At heart I’m a libertarian. The concept of “less government, more freedom” sums up my overall political outlook.
But there’s something wrong with the current, raw libertarian doctrine as espoused by, among others, Ron Paul. What’s wrong is an isolationist, pacifist view of the world we live in, a world that is, and will probably continue to be, absolutely un-libertarian. By that I mean that the libertarian principle of tolerance is completely absent in most of the world. So even if we Americans build a libertarian society based on tolerance, responsibility and not stepping on one-another’s toes, the rest of the world doesn’t work that way, and probably never will.
As long as there are nations with diverse systems of tribe and government, there will be leaders who use their powers to do dirty deeds such as oppressing their own citizens, attacking their neighbors, restricting trade, infiltrating instigators into neighboring countries, behaving as obstructionists in international bodies, and generally being bad neighbors. Pacifism simply won’t work against these threatening neighbors, who will consider it an invitation to attack. Isolationism might keep the bad guys at bay for a while, but at the expense of limiting our freedom to trade and travel the world, i.e., losing a freedom we should have and protect.
Libertarians believe that a strong economy based on principles of individual freedom will be such an example to the world that we’ll gain respect, even love, sufficient to protect our interests. Oh that it could be true! But it’s a completely idealistic and naive assumption.
In recent history we’ve faced true threats from communism and fascism. The libertarians preach that the fascists could have been beaten by volunteers and the communists simply ran out of steam economically. But isolationism and pacifism in either case would probably have led to an unimaginably ugly outcome for America. Had Hitler conquered all of Europe and Japan all of Asia, and then combined to invade America, we’d truly have had the rest of the world to fight. And had we not been muscular when confronting the communist nations the same fate might have befallen us — the rest of the world to fight.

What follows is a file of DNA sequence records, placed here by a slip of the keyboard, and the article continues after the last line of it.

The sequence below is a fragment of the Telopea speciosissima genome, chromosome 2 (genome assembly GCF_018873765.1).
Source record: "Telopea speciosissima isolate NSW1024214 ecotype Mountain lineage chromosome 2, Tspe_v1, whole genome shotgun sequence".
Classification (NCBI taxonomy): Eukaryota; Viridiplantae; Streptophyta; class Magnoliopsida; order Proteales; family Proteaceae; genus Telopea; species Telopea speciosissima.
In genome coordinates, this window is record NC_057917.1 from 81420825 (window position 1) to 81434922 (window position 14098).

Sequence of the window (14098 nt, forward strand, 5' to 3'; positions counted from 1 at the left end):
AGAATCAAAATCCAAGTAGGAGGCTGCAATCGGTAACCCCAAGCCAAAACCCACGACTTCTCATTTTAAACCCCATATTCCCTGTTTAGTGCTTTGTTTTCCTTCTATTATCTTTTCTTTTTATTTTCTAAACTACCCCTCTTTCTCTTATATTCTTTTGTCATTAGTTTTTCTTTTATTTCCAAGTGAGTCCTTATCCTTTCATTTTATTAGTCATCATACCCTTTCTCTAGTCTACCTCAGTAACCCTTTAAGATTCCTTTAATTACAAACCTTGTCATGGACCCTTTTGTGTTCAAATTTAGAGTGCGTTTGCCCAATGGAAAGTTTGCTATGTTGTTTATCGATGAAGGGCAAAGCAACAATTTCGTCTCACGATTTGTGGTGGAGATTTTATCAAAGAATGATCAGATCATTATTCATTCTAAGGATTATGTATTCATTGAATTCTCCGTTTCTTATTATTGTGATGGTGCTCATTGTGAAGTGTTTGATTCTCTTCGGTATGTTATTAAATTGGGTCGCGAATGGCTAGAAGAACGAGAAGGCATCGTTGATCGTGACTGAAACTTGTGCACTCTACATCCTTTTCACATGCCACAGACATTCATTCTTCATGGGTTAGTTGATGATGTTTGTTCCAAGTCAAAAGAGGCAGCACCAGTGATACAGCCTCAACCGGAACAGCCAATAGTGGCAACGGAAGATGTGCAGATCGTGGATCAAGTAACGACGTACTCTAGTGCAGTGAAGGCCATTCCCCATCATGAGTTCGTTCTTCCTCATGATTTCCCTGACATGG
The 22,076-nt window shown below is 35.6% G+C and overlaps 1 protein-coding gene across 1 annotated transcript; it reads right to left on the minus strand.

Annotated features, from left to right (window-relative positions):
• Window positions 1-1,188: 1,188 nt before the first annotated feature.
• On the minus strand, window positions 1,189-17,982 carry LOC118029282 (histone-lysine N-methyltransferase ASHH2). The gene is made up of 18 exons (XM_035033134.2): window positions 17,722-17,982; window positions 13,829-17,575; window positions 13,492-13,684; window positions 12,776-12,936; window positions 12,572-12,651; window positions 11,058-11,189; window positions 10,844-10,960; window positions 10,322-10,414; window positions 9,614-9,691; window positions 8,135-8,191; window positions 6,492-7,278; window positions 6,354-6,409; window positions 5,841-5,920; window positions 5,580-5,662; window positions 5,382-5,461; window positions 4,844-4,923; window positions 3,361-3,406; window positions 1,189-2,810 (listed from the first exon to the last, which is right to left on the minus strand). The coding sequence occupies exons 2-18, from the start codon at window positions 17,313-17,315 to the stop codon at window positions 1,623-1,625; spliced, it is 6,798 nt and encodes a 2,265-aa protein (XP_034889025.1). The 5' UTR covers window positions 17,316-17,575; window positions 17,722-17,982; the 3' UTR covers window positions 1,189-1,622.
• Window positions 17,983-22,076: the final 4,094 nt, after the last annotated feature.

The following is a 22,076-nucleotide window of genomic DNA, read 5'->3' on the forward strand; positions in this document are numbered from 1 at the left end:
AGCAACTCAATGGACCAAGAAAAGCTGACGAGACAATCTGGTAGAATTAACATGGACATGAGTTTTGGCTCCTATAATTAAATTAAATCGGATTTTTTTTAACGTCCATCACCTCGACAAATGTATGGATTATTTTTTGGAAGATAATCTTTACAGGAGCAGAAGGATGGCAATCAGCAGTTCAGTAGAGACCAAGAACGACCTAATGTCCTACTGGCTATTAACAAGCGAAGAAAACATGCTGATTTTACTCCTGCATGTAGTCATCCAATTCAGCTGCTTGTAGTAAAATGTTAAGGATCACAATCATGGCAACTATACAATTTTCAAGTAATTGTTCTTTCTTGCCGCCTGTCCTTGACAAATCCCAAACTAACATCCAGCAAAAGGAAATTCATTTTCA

As a nation, America does, indeed have international interests, both economic and political. Currently, oil is a concern we can’t deny or hide from. How would it be for us if the majority of the world’s oil were controlled by Islamic extremists? It’s bad enough for much of it to be controlled by OPEC. Sure, we could say the Arabs have a right to their beliefs or their religious folly, or whatever. But we do have an interest in this, and turning our backs on that interest simply insures that we’ll get the worst of it. So involvement, including some muscle, makes a lot more sense than isolationism.
Another little matter we need to contend with currently is Islamic fundamentalist terrorism. Again, we could assume that by turning our backs, checking out from participation in the world’s politics and commerce, and becoming an “example of tolerance” we might avoid exposure to terrorist acts. An assumption based on what? But that’s not really the nut of the problem. The problem here is that no individual can protect himself from a terrorist with a bomb strapped around his waist or control of an airliner. Further, no police force can defend against such attacks. The only way to eliminate terrorism is to eliminate the terrorists, and that means by international actions of one kind or another. It includes measures from pressuring foreign governments to going out and killing the terrorists where they live. Nothing less will solve the threat of terrorism. Those measures take international diplomatic and military capability on a national level.
So what do these examples, world war, cold war, terrorism tell us? They tell us that a mighty military is necessary for the survival of a free and prosperous America. And in my opinion, a necessary component of a mighty military is a citizenry that considers it the patriotic duty of every male citizen to at least train for possible military service and to serve if called. This individual responsibility should be embedded into the libertarian doctrine. So, to “less government, more freedom ” should be added ” more responsibility.” I’d call this muscular libertarianism and would support it wholeheartedly.